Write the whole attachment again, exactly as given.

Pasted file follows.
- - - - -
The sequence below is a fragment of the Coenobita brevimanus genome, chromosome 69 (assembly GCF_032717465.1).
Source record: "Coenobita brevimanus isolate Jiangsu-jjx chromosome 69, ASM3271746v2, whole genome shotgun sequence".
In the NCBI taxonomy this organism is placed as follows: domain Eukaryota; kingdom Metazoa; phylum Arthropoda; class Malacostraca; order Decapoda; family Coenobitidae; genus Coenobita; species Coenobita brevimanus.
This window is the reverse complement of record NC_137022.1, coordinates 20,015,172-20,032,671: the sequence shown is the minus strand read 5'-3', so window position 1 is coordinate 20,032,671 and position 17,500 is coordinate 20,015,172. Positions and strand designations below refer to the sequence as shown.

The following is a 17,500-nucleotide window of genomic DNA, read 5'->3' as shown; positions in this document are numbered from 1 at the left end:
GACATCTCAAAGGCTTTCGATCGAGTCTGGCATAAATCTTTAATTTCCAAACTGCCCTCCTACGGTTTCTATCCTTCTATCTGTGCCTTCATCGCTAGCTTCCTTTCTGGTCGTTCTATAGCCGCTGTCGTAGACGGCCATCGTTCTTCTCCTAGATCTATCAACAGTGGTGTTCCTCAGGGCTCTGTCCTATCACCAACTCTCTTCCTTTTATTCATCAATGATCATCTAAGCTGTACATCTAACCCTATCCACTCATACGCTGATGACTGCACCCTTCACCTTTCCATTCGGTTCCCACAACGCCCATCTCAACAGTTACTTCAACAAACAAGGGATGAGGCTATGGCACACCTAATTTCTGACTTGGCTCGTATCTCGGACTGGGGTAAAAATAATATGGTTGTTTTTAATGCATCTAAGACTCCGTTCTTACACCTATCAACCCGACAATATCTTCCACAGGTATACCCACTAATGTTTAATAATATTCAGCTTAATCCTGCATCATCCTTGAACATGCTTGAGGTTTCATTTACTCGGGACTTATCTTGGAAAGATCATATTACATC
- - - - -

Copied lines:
The sequence below is a fragment of the Coenobita brevimanus genome, chromosome 69 (assembly GCF_032717465.1).
Source record: "Coenobita brevimanus isolate Jiangsu-jjx chromosome 69, ASM3271746v2, whole genome shotgun sequence".
In the NCBI taxonomy this organism is placed as follows: domain Eukaryota; kingdom Metazoa; phylum Arthropoda; class Malacostraca; order Decapoda; family Coenobitidae; genus Coenobita; species Coenobita brevimanus.
This window is the reverse complement of record NC_137022.1, coordinates 20,015,172-20,032,671: the sequence shown is the minus strand read 5'-3', so window position 1 is coordinate 20,032,671 and position 17,500 is coordinate 20,015,172. Positions and strand designations below refer to the sequence as shown.

The following is a 17,500-nucleotide window of genomic DNA, read 5'->3' as shown; positions in this document are numbered from 1 at the left end:
GACATCTCAAAGGCTTTCGATCGAGTCTGGCATAAATCTTTAATTTCCAAACTGCCCTCCTACGGTTTCTATCCTTCTATCTGTGCCTTCATCGCTAGCTTCCTTTCTGGTCGTTCTATAGCCGCTGTCGTAGACGGCCATCGTTCTTCTCCTAGATCTATCAACAGTGGTGTTCCTCAGGGCTCTGTCCTATCACCAACTCTCTTCCTTTTATTCATCAATGATCATCTAAGCTGTACATCTAACCCTATCCACTCATACGCTGATGACTGCACCCTTCACCTTTCCATTCGGTTCCCACAACGCCCATCTCAACAGTTACTTCAACAAACAAGGGATGAGGCTATGGCACACCTAATTTCTGACTTGGCTCGTATCTCGGACTGGGGTAAAAATAATATGGTTGTTTTTAATGCATCTAAGACTCCGTTCTTACACCTATCAACCCGACAATATCTTCCACAGGTATACCCACTAATGTTTAATAATATTCAGCTTAATCCTGCATCATCCTTGAACATGCTTGAGGTTTCATTTACTCGGGACTTATCTTGGAAAGATCATATTACATC